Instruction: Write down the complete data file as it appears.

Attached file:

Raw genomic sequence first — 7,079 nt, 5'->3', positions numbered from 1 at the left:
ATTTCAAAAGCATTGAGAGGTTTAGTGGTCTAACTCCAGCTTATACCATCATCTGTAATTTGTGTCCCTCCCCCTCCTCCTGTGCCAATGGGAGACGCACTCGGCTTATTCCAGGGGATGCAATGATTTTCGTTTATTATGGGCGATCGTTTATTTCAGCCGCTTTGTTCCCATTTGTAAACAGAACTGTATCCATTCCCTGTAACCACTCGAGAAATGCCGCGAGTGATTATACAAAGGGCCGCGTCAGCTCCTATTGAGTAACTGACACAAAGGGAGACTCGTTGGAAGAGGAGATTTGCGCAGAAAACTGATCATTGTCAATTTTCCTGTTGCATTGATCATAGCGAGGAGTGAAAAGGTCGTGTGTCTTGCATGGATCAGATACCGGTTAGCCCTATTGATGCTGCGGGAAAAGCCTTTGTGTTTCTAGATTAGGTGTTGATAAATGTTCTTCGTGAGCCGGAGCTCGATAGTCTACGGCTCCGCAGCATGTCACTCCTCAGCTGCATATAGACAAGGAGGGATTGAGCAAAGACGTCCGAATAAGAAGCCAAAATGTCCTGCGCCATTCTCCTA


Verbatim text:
Raw genomic sequence first — 7,079 nt, 5'->3', positions numbered from 1 at the left:
ATTTCAAAAGCATTGAGAGGTTTAGTGGTCTAACTCCAGCTTATACCATCATCTGTAATTTGTGTCCCTCCCCCTCCTCCTGTGCCAATGGGAGACGCACTCGGCTTATTCCAGGGGATGCAATGATTTTCGTTTATTATGGGCGATCGTTTATTTCAGCCGCTTTGTTCCCATTTGTAAACAGAACTGTATCCATTCCCTGTAACCACTCGAGAAATGCCGCGAGTGATTATACAAAGGGCCGCGTCAGCTCCTATTGAGTAACTGACACAAAGGGAGACTCGTTGGAAGAGGAGATTTGCGCAGAAAACTGATCATTGTCAATTTTCCTGTTGCATTGATCATAGCGAGGAGTGAAAAGGTCGTGTGTCTTGCATGGATCAGATACCGGTTAGCCCTATTGATGCTGCGGGAAAAGCCTTTGTGTTTCTAGATTAGGTGTTGATAAATGTTCTTCGTGAGCCGGAGCTCGATAGTCTACGGCTCCGCAGCATGTCACTCCTCAGCTGCATATAGACAAGGAGGGATTGAGCAAAGACGTCCGAATAAGAAGCCAAAATGTCCTGCGCCATTCTCCTA